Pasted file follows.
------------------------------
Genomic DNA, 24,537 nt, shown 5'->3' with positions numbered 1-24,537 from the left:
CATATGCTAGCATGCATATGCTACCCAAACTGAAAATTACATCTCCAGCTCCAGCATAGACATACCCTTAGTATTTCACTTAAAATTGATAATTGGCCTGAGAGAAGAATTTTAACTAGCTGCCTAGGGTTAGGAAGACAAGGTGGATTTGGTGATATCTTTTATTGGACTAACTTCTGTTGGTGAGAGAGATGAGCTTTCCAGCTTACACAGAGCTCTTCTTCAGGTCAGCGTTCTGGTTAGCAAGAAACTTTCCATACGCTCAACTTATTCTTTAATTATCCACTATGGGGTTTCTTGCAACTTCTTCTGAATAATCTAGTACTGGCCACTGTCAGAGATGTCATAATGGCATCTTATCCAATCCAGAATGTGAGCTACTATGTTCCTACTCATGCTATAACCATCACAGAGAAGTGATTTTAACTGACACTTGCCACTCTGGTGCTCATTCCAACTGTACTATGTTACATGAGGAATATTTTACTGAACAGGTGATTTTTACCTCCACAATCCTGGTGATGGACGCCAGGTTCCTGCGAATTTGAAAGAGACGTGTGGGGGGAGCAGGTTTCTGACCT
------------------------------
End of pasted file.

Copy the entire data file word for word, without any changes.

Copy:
Genomic DNA, 24,537 nt, shown 5'->3' with positions numbered 1-24,537 from the left:
CATATGCTAGCATGCATATGCTACCCAAACTGAAAATTACATCTCCAGCTCCAGCATAGACATACCCTTAGTATTTCACTTAAAATTGATAATTGGCCTGAGAGAAGAATTTTAACTAGCTGCCTAGGGTTAGGAAGACAAGGTGGATTTGGTGATATCTTTTATTGGACTAACTTCTGTTGGTGAGAGAGATGAGCTTTCCAGCTTACACAGAGCTCTTCTTCAGGTCAGCGTTCTGGTTAGCAAGAAACTTTCCATACGCTCAACTTATTCTTTAATTATCCACTATGGGGTTTCTTGCAACTTCTTCTGAATAATCTAGTACTGGCCACTGTCAGAGATGTCATAATGGCATCTTATCCAATCCAGAATGTGAGCTACTATGTTCCTACTCATGCTATAACCATCACAGAGAAGTGATTTTAACTGACACTTGCCACTCTGGTGCTCATTCCAACTGTACTATGTTACATGAGGAATATTTTACTGAACAGGTGATTTTTACCTCCACAATCCTGGTGATGGACGCCAGGTTCCTGCGAATTTGAAAGAGACGTGTGGGGGGAGCAGGTTTCTGACCT